The 12 Most Oversold Mid-Caps

by: Alan Brochstein, CFA

After getting fantastic feedback on my look at the most oversold names in the S&P 500, I decided to share a similar review of some oversold Mid-Cap names. As I explained previously, this is the time of year when investors both big and small dump losers for tax or face-saving reasons, often creating opportunities for entries into either long-term investments or intermediate-term trades. The smaller the stock, often the more exaggerated the selling pressure can be, so looking into the S&P 400 Mid-Cap Index is actually more interesting to me. This year provides another interesting angle, as many stocks with big gains are getting hit as I described recently, with owners looking to book gains with existing low tax-rates.

Before I go on, I want to share my definition of oversold, with the caveat that there is no one correct way conceptually to define it. The system I use was invented by StockVal, which was acquired by ThomsonReuters a few years ago. The basic math is to evaluate the current price compared to a long-term moving average in the context of the volatility of the stock over the past five years. The output on this price momentum indicator can be thought of in terms of standard deviations from the norm. The 12 most oversold names ranged from -1.19 to -2.88. Without going into the exact scores for each name, here is the list of companies:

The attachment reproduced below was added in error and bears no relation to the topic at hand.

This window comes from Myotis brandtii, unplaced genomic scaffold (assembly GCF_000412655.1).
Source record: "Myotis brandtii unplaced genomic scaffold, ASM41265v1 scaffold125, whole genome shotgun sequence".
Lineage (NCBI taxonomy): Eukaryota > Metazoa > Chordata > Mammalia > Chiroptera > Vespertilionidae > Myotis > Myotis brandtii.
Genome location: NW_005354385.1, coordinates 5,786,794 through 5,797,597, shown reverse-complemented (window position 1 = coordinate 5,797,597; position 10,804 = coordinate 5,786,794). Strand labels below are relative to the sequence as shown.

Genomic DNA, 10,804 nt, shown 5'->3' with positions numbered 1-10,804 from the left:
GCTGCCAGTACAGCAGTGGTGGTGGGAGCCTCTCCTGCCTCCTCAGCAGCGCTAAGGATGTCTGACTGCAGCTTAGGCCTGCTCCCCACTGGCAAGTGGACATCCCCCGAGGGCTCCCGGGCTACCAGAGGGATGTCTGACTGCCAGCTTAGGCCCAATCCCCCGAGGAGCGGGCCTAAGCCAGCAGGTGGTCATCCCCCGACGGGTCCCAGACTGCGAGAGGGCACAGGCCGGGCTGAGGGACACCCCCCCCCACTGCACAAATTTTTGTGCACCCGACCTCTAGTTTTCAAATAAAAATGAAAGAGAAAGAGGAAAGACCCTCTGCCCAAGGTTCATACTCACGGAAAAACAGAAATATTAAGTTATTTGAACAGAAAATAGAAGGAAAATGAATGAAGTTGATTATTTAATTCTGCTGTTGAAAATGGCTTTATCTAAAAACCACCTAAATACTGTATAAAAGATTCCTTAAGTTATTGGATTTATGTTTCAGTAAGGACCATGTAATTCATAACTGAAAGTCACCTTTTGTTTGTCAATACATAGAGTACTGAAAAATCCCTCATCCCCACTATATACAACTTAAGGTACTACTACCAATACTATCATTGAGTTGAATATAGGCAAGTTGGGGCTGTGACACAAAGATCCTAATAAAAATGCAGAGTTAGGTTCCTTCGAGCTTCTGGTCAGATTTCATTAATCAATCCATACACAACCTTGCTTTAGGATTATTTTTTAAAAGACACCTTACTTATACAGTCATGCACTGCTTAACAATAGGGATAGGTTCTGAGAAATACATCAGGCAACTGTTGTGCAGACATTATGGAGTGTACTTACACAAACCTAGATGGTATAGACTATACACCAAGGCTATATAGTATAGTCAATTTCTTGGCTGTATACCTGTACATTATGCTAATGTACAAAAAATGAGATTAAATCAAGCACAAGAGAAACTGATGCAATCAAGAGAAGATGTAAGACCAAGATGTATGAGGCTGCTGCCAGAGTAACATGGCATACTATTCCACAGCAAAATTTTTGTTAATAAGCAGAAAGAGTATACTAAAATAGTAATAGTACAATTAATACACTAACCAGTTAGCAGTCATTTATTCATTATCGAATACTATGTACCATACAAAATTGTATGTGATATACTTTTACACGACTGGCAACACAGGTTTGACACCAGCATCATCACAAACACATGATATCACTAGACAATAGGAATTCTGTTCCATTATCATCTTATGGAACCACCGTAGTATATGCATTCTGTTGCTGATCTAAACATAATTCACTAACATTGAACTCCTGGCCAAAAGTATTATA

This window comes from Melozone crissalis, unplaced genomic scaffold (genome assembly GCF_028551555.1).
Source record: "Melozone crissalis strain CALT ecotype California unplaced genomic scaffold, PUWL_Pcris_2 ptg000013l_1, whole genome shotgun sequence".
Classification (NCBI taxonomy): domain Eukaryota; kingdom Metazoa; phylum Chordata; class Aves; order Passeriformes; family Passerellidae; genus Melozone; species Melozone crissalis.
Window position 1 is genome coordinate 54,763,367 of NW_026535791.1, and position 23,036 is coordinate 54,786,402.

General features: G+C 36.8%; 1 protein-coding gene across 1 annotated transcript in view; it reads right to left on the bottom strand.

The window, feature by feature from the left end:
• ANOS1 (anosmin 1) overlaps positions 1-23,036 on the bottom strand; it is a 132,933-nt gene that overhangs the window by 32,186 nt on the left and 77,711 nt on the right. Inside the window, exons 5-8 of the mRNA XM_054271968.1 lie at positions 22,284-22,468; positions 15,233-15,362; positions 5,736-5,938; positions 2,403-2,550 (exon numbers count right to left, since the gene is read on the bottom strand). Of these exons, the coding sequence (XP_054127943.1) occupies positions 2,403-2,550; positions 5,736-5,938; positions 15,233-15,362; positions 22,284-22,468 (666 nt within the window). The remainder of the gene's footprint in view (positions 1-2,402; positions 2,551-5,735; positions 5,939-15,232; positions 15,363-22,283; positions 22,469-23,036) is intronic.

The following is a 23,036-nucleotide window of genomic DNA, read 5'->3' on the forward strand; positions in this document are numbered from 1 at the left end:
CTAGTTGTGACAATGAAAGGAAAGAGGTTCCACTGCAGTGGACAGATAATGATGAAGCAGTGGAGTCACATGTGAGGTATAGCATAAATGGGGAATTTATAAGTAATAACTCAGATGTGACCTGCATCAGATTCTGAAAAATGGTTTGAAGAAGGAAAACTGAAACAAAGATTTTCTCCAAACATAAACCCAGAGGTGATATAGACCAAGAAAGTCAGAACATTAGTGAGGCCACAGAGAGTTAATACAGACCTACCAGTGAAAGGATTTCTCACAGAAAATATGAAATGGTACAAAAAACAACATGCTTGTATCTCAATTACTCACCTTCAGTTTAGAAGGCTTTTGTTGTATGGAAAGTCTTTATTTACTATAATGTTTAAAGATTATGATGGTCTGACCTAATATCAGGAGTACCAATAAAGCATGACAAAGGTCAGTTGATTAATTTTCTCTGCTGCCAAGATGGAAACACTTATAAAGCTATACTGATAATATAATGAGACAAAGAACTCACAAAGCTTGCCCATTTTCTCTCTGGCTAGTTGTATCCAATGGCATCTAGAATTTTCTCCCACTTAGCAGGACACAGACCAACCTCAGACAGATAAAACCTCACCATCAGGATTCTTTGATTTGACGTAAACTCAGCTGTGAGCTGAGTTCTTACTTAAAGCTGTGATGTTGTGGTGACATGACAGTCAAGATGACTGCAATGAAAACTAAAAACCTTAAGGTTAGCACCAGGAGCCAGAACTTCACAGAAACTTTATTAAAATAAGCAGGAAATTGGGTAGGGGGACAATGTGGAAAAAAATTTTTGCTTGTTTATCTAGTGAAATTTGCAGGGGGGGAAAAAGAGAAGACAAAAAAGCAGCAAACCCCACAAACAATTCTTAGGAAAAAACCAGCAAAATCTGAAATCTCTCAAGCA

Like the larger companies we looked at, we get some diversity here in that several economic sectors are represented, with Utilities again getting more than their fair share. Also similar to the previous review, most of these stocks are down in 2012, with a few exceptions. The majority, though, have advanced over the past five years despite the recent pullback. I'll quickly share some thoughts, with the caveat that I don't follow any of these particularly closely.